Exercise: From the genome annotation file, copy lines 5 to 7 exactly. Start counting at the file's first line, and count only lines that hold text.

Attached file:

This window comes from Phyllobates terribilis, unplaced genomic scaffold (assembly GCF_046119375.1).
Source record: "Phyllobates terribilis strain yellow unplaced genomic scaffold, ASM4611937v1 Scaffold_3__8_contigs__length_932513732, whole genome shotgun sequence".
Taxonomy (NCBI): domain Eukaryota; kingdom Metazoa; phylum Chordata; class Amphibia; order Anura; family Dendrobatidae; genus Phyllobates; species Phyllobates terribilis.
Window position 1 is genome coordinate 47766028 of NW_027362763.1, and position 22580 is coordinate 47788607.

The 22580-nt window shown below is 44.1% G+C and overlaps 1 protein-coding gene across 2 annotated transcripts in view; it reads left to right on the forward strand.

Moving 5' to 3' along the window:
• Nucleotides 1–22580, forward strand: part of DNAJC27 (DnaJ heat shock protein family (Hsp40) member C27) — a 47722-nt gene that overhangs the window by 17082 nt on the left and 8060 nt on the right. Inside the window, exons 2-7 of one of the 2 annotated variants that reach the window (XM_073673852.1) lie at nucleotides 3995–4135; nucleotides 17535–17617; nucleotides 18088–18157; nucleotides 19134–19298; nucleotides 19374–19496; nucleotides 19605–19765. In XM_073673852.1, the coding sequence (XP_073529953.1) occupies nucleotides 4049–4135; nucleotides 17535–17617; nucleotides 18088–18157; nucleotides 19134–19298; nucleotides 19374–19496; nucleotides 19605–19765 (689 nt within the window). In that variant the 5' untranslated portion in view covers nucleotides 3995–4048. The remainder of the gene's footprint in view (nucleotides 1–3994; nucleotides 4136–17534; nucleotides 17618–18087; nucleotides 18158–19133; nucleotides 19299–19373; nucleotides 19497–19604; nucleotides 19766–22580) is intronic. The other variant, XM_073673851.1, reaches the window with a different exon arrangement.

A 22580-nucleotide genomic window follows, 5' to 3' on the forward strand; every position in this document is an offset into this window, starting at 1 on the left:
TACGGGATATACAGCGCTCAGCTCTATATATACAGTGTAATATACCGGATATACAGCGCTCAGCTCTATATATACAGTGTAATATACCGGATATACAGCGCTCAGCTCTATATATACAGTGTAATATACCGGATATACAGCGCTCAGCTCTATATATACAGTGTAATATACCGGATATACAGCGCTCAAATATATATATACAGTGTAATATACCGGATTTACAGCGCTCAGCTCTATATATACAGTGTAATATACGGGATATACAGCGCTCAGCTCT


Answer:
The 22580-nt window shown below is 44.1% G+C and overlaps 1 protein-coding gene across 2 annotated transcripts in view; it reads left to right on the forward strand.

Moving 5' to 3' along the window:
• Nucleotides 1–22580, forward strand: part of DNAJC27 (DnaJ heat shock protein family (Hsp40) member C27) — a 47722-nt gene that overhangs the window by 17082 nt on the left and 8060 nt on the right. Inside the window, exons 2-7 of one of the 2 annotated variants that reach the window (XM_073673852.1) lie at nucleotides 3995–4135; nucleotides 17535–17617; nucleotides 18088–18157; nucleotides 19134–19298; nucleotides 19374–19496; nucleotides 19605–19765. In XM_073673852.1, the coding sequence (XP_073529953.1) occupies nucleotides 4049–4135; nucleotides 17535–17617; nucleotides 18088–18157; nucleotides 19134–19298; nucleotides 19374–19496; nucleotides 19605–19765 (689 nt within the window). In that variant the 5' untranslated portion in view covers nucleotides 3995–4048. The remainder of the gene's footprint in view (nucleotides 1–3994; nucleotides 4136–17534; nucleotides 17618–18087; nucleotides 18158–19133; nucleotides 19299–19373; nucleotides 19497–19604; nucleotides 19766–22580) is intronic. The other variant, XM_073673851.1, reaches the window with a different exon arrangement.